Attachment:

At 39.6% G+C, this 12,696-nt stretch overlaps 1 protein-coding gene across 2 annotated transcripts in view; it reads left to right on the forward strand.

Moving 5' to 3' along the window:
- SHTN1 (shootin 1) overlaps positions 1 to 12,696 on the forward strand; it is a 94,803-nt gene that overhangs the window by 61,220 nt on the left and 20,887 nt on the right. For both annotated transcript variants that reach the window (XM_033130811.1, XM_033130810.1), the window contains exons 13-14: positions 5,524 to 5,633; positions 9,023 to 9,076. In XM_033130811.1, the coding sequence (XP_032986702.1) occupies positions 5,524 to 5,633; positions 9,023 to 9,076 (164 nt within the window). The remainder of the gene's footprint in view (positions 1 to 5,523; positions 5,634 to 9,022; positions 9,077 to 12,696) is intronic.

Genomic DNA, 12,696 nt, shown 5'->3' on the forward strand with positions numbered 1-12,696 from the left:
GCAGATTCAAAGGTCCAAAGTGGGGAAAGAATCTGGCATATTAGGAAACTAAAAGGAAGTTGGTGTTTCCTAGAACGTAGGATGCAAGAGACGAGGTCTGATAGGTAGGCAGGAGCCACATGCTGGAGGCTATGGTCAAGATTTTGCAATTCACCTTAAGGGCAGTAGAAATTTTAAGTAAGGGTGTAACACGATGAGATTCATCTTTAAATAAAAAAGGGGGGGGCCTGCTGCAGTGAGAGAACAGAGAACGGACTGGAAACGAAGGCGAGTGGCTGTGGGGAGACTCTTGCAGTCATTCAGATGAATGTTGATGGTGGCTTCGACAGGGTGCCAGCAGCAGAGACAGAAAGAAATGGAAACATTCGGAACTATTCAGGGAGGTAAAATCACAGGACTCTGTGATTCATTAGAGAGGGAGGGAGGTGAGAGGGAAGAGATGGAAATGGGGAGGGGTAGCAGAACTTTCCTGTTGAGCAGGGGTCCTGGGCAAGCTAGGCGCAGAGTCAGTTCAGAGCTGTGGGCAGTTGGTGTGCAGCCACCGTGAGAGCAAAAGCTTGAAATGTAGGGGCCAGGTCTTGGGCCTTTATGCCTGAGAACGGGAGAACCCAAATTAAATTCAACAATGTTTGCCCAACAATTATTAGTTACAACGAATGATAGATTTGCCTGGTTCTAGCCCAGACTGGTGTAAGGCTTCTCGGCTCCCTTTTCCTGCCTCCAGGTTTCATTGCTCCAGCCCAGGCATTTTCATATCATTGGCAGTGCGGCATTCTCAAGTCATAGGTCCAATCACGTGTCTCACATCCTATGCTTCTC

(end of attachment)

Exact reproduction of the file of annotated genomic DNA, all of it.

At 39.6% G+C, this 12,696-nt stretch overlaps 1 protein-coding gene across 2 annotated transcripts in view; it reads left to right on the forward strand.

Moving 5' to 3' along the window:
- SHTN1 (shootin 1) overlaps positions 1 to 12,696 on the forward strand; it is a 94,803-nt gene that overhangs the window by 61,220 nt on the left and 20,887 nt on the right. For both annotated transcript variants that reach the window (XM_033130811.1, XM_033130810.1), the window contains exons 13-14: positions 5,524 to 5,633; positions 9,023 to 9,076. In XM_033130811.1, the coding sequence (XP_032986702.1) occupies positions 5,524 to 5,633; positions 9,023 to 9,076 (164 nt within the window). The remainder of the gene's footprint in view (positions 1 to 5,523; positions 5,634 to 9,022; positions 9,077 to 12,696) is intronic.

Genomic DNA, 12,696 nt, shown 5'->3' on the forward strand with positions numbered 1-12,696 from the left:
GCAGATTCAAAGGTCCAAAGTGGGGAAAGAATCTGGCATATTAGGAAACTAAAAGGAAGTTGGTGTTTCCTAGAACGTAGGATGCAAGAGACGAGGTCTGATAGGTAGGCAGGAGCCACATGCTGGAGGCTATGGTCAAGATTTTGCAATTCACCTTAAGGGCAGTAGAAATTTTAAGTAAGGGTGTAACACGATGAGATTCATCTTTAAATAAAAAAGGGGGGGGCCTGCTGCAGTGAGAGAACAGAGAACGGACTGGAAACGAAGGCGAGTGGCTGTGGGGAGACTCTTGCAGTCATTCAGATGAATGTTGATGGTGGCTTCGACAGGGTGCCAGCAGCAGAGACAGAAAGAAATGGAAACATTCGGAACTATTCAGGGAGGTAAAATCACAGGACTCTGTGATTCATTAGAGAGGGAGGGAGGTGAGAGGGAAGAGATGGAAATGGGGAGGGGTAGCAGAACTTTCCTGTTGAGCAGGGGTCCTGGGCAAGCTAGGCGCAGAGTCAGTTCAGAGCTGTGGGCAGTTGGTGTGCAGCCACCGTGAGAGCAAAAGCTTGAAATGTAGGGGCCAGGTCTTGGGCCTTTATGCCTGAGAACGGGAGAACCCAAATTAAATTCAACAATGTTTGCCCAACAATTATTAGTTACAACGAATGATAGATTTGCCTGGTTCTAGCCCAGACTGGTGTAAGGCTTCTCGGCTCCCTTTTCCTGCCTCCAGGTTTCATTGCTCCAGCCCAGGCATTTTCATATCATTGGCAGTGCGGCATTCTCAAGTCATAGGTCCAATCACGTGTCTCACATCCTATGCTTCTC